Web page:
North Carolina’s Red Wolf: in the Spotlight and in Peril

The red wolf is a normally a secretive animal that avoids humans, waiting for nightfall to hunt and socialize.  But in North Carolina, these endangered creatures can no longer find safety under the cover of darkness.  The North Carolina Wildlife Resources Commission recently approved a temporary rule allowing night hunting of coyotes with spotlights, putting the rare wolves at risk of being accidentally shot.

Defenders of Wildlife, along with the Animal Welfare Institute and the Red Wolf Coalition, has filed a court challenge against the NC Wildlife Resource Commission and a request to stop this rule.  Not only does the rule threaten an endangered species, but the NC Wildlife Resource Commission also adopted it illegally, via a temporary rulemaking procedure that violates state law.

There are only about 100 red wolves left in the wild, and they’re all living in North Carolina, their natural habitat. This is the first successful reintroduction of red wolves into the wild, and they need help.

Please help spread the word and consider donating to Defenders of Wildlife.

But the truth is, you were never there. You won’t ever be.
Sometimes I think I’m not either so what do I do.
When every day still seems to start and end with you?
And you won’t ever know, you won’t ever see,
How much your ghost since then has been defining me.
—  You and I in Unison 

Ocean Defender Tour Philippines 

  • Greenpeace activists showing their message at Apo Island while a green sea turtle blends into to the reef.
  • What used to be the healthy corals of the MPA of Apo Island now resemble a coral graveyard.
  • Scientists and volunteers put a coral module at the MPA of Apo Island. These modules are made up out of old coral rubble and cement and can encourage coral growth so the reef can recover quickly. (x)

New hunting seasons and heavy-handed state management plans could cost the lives of hundreds of wolves across Greater Yellowstone and the Northern Rockies.

Defenders of Wildlife has a better answer.

That’s why we’re launching new ads in the Northern Rockies to promote support for wolves and secure a lasting future for these magnificent animals.

Ads like these can make a powerful difference for our wolves. They can educate. They can inform. And they can shift public opinion — which too often can paint wolves in an unfavorable light.

Pretty awesome gift idea from Defenders of Wildlife

Defenders of Wildlife is my favorite wildlife charity, with 91% of it’s funds going directly to programs and support services, and the other 9% going toward fundraising. When you adopt a wolf your money goes to:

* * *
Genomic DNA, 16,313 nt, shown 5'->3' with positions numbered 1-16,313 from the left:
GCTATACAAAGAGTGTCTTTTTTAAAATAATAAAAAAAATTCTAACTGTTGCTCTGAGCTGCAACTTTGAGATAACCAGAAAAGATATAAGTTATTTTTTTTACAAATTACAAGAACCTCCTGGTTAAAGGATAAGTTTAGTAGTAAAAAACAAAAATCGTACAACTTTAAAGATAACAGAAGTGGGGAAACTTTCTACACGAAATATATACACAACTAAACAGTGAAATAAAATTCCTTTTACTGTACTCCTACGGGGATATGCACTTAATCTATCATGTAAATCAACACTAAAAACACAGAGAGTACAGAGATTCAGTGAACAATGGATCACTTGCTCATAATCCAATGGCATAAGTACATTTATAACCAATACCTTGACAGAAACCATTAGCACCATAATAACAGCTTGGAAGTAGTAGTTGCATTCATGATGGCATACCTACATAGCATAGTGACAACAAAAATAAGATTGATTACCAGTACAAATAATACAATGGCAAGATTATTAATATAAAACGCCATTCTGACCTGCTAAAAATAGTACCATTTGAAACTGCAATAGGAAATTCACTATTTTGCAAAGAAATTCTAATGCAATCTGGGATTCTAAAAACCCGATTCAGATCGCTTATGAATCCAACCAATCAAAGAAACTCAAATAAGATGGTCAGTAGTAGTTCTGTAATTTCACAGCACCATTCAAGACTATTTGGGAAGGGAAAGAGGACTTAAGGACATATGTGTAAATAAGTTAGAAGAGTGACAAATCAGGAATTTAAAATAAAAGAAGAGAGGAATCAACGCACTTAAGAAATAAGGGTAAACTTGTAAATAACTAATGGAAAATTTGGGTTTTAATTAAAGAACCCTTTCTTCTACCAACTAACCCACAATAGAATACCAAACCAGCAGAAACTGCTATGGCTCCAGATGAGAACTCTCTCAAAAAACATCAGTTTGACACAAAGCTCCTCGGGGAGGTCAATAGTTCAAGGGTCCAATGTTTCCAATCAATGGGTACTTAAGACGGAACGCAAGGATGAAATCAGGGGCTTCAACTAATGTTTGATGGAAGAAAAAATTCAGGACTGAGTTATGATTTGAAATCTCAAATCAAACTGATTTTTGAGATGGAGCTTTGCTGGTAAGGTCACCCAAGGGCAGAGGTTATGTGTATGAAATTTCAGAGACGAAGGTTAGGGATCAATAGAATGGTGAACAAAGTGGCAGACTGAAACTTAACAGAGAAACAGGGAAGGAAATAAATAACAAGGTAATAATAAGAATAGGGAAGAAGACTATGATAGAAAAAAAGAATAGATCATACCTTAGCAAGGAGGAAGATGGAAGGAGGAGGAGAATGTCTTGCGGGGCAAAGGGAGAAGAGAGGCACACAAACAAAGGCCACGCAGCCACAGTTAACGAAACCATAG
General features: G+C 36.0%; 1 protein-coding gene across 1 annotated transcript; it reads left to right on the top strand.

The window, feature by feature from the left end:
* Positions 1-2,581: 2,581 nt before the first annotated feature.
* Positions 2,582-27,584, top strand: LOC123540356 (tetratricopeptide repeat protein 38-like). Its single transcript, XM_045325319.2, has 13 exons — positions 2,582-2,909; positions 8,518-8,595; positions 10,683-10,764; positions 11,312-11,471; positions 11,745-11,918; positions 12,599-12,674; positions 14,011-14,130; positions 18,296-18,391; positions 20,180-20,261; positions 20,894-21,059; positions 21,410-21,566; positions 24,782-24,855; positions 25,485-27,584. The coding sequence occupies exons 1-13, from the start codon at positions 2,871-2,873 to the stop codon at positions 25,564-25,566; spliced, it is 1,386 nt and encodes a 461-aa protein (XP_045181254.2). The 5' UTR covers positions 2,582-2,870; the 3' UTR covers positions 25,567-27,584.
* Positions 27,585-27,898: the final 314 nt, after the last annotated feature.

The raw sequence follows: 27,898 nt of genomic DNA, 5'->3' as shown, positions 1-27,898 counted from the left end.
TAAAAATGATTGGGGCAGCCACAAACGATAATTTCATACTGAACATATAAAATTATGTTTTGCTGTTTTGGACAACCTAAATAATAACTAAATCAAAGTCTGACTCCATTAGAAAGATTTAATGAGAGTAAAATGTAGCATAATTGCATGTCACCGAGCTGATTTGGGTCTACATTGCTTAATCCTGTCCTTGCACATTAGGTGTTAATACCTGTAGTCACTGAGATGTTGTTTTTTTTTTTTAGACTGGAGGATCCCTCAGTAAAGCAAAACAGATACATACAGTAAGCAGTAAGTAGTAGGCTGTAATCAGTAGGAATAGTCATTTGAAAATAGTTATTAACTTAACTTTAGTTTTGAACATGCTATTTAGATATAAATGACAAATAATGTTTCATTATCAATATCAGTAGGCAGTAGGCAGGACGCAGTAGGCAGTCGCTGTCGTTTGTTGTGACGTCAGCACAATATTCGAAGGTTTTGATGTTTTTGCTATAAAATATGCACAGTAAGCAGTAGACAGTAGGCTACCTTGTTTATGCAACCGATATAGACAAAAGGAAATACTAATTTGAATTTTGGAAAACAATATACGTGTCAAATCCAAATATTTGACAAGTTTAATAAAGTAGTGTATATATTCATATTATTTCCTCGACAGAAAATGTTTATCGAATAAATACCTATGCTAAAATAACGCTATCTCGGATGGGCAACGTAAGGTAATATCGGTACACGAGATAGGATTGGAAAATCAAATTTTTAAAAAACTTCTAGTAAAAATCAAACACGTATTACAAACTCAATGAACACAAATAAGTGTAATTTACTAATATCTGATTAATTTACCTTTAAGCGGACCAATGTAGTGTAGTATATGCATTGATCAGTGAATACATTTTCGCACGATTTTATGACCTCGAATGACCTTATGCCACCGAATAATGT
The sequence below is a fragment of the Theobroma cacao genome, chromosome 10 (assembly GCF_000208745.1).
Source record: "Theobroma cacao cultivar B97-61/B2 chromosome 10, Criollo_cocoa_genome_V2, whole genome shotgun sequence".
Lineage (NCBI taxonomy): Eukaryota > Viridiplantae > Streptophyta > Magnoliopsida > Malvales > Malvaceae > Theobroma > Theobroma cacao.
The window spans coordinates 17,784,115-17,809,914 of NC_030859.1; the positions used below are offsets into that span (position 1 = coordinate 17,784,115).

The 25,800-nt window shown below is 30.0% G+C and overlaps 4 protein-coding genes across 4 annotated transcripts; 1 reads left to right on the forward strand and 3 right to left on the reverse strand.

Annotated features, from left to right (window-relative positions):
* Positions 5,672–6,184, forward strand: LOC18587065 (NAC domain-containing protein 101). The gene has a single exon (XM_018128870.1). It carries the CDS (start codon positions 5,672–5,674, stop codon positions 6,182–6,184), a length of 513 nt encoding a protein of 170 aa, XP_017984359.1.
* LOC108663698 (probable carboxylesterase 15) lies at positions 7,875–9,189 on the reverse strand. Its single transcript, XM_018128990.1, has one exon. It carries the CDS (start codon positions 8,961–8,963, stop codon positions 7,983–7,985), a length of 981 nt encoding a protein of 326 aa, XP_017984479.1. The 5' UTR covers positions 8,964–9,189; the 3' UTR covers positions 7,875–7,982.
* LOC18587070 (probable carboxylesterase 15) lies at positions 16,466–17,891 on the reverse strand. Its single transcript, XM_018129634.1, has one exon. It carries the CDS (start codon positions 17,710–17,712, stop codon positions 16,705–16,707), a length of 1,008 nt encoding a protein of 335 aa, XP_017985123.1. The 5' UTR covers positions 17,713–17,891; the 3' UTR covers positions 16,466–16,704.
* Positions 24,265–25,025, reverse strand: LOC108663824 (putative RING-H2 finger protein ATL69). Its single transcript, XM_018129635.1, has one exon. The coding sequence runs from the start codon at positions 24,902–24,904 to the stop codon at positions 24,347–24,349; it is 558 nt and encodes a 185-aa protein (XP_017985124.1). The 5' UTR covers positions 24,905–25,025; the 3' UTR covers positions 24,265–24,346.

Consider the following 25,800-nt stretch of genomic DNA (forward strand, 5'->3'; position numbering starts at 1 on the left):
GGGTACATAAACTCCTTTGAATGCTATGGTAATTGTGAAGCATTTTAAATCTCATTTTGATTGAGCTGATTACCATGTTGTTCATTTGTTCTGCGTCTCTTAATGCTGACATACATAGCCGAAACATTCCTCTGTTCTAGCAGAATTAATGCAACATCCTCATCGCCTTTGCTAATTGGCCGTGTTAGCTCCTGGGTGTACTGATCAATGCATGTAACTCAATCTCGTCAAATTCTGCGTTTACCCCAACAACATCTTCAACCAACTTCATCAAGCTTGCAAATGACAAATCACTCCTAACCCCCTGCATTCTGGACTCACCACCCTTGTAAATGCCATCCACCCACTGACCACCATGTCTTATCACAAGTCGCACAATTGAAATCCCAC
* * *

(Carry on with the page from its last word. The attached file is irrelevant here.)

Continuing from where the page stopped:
• Helping Defenders fight anti-wolf extremism on the ground and ensure a lasting future for wolves in their natural homes.
  • To underwrite wolf-saving work with ranchers to keep livestock and wolf packs apart.
  • To post rewards and help bring to justice people who illegally kill wolves.

The wolf adoption gifts are currently on sale, but they have a ton of other animals to choose from!



The wolves in the United States are in serious danger. Its not just peoples right that are in danger here. Its the rights of these creatures as well. The Defenders of Wildlife need everyones help here. They can’t do it alone. So there is the link to the information and where people can also donate to try to help save our wolves. 

Right whales spend much of their time feeding on or near the sea’s surface, which make them especially vulnerable to ship strikes and entanglement in commercial fishing gear. One recent study found that 75 percent or more of surviving right whales bear scars from past encounters with commercial fishing lines.

Even worse, new threats to whales and their habitat are emerging, like the use of powerful sonic blasters for offshore energy exploration and military research.

The National Marine Fisheries Service (NMFS) has publicly acknowledged that new habitat protections are urgently needed. The agency agreed in 2010 to act, but so far has done nothing.

Tell NMFS to expand critically-needed ocean habitat for the North Atlantic Right Whale, before it’s too late!

How your click helps Defenders of Wildlife

Your free click generates donations from our sponsors. You may click once a day, every day. 100% of the donations raised go directly to Defenders of Wildlife to help stop aerial hunting of wolves, continue efforts to expand wolf recovery in the Northern Rockies, and more.

  • You click daily
  • Our sponsors donate
  • It’s quick, easy and free
Caribou Habitat Protected in Idaho and Washington


Many groups, including Defenders of Wildlife, worked hard this week to help protect the habitat of caribou in the Selkirk Mountains of northern Idaho and northeastern Washington. 

The US Fish & Wildlife designated 375,562 acres as critical habitat for the caribou. Many worried the increased snow mobile routes and winter sports in the area would compromise the already small herd.

Thousands of caribou used to exist in the northern regions of North America but logging, hunting, poaching, and building roads have dwindled that number to only around 45 caribou left making them an endangered species.

Protecting their land is a positive way to start increasing their numbers again.

Random Venting...

I feel so helpless right now because I can’t do anything real to stop wolf hunting and animal abuse and all that stuff. All I can do is sit here behind a computer screen and sign petitions, but it doesn’t seem to be helping at all. This Christmas I only have a few things for myself on my list, for the rest I’m going to ask my parents to donate to certain causes like Hurricane Sandy, World Wildlife Fund, and Defenders of Wildlife. It’s the least I can do…